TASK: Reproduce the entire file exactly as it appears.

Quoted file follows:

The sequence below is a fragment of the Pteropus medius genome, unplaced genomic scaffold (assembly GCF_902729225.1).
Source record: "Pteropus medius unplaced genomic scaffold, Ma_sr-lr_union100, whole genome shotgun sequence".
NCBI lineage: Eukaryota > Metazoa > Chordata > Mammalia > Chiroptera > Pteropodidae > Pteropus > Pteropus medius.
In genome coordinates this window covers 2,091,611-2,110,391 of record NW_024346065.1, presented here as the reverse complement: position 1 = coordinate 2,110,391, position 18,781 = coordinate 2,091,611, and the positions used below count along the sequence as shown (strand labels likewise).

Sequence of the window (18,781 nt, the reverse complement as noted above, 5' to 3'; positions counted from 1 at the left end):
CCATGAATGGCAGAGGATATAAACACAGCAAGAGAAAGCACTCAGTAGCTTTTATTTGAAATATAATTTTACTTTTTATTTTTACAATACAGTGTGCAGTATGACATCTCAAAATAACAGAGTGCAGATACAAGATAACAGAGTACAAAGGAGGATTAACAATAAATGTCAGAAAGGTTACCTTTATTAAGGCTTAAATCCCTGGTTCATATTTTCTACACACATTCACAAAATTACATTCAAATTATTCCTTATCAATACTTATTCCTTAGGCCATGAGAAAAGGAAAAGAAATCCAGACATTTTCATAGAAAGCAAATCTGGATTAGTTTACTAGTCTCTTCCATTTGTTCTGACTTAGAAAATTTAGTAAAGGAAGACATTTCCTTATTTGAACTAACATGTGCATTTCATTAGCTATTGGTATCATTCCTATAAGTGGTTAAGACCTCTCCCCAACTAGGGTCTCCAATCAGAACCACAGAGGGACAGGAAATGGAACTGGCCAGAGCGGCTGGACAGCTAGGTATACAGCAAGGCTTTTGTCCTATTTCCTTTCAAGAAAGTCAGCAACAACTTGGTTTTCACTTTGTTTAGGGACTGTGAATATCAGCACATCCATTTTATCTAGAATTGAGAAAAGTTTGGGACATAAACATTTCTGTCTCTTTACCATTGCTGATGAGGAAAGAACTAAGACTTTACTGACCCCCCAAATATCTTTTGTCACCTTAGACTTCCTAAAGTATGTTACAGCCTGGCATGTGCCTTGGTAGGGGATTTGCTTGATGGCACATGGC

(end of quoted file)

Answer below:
The sequence below is a fragment of the Pteropus medius genome, unplaced genomic scaffold (assembly GCF_902729225.1).
Source record: "Pteropus medius unplaced genomic scaffold, Ma_sr-lr_union100, whole genome shotgun sequence".
NCBI lineage: Eukaryota > Metazoa > Chordata > Mammalia > Chiroptera > Pteropodidae > Pteropus > Pteropus medius.
In genome coordinates this window covers 2,091,611-2,110,391 of record NW_024346065.1, presented here as the reverse complement: position 1 = coordinate 2,110,391, position 18,781 = coordinate 2,091,611, and the positions used below count along the sequence as shown (strand labels likewise).

Sequence of the window (18,781 nt, the reverse complement as noted above, 5' to 3'; positions counted from 1 at the left end):
CCATGAATGGCAGAGGATATAAACACAGCAAGAGAAAGCACTCAGTAGCTTTTATTTGAAATATAATTTTACTTTTTATTTTTACAATACAGTGTGCAGTATGACATCTCAAAATAACAGAGTGCAGATACAAGATAACAGAGTACAAAGGAGGATTAACAATAAATGTCAGAAAGGTTACCTTTATTAAGGCTTAAATCCCTGGTTCATATTTTCTACACACATTCACAAAATTACATTCAAATTATTCCTTATCAATACTTATTCCTTAGGCCATGAGAAAAGGAAAAGAAATCCAGACATTTTCATAGAAAGCAAATCTGGATTAGTTTACTAGTCTCTTCCATTTGTTCTGACTTAGAAAATTTAGTAAAGGAAGACATTTCCTTATTTGAACTAACATGTGCATTTCATTAGCTATTGGTATCATTCCTATAAGTGGTTAAGACCTCTCCCCAACTAGGGTCTCCAATCAGAACCACAGAGGGACAGGAAATGGAACTGGCCAGAGCGGCTGGACAGCTAGGTATACAGCAAGGCTTTTGTCCTATTTCCTTTCAAGAAAGTCAGCAACAACTTGGTTTTCACTTTGTTTAGGGACTGTGAATATCAGCACATCCATTTTATCTAGAATTGAGAAAAGTTTGGGACATAAACATTTCTGTCTCTTTACCATTGCTGATGAGGAAAGAACTAAGACTTTACTGACCCCCCAAATATCTTTTGTCACCTTAGACTTCCTAAAGTATGTTACAGCCTGGCATGTGCCTTGGTAGGGGATTTGCTTGATGGCACATGGC